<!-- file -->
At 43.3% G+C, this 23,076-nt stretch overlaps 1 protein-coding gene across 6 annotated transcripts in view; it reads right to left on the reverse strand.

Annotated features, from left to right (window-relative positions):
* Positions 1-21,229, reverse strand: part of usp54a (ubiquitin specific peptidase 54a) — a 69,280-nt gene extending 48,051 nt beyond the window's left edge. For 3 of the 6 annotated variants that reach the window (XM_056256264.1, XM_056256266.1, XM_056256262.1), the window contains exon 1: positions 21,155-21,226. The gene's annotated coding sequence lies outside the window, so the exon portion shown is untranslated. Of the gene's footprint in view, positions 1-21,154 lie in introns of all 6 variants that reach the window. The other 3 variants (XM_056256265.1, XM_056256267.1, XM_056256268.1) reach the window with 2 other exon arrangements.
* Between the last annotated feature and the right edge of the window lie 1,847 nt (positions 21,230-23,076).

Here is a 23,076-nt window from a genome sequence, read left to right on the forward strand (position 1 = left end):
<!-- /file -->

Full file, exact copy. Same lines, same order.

At 43.3% G+C, this 23,076-nt stretch overlaps 1 protein-coding gene across 6 annotated transcripts in view; it reads right to left on the reverse strand.

Annotated features, from left to right (window-relative positions):
* Positions 1-21,229, reverse strand: part of usp54a (ubiquitin specific peptidase 54a) — a 69,280-nt gene extending 48,051 nt beyond the window's left edge. For 3 of the 6 annotated variants that reach the window (XM_056256264.1, XM_056256266.1, XM_056256262.1), the window contains exon 1: positions 21,155-21,226. The gene's annotated coding sequence lies outside the window, so the exon portion shown is untranslated. Of the gene's footprint in view, positions 1-21,154 lie in introns of all 6 variants that reach the window. The other 3 variants (XM_056256265.1, XM_056256267.1, XM_056256268.1) reach the window with 2 other exon arrangements.
* Between the last annotated feature and the right edge of the window lie 1,847 nt (positions 21,230-23,076).

Here is a 23,076-nt window from a genome sequence, read left to right on the forward strand (position 1 = left end):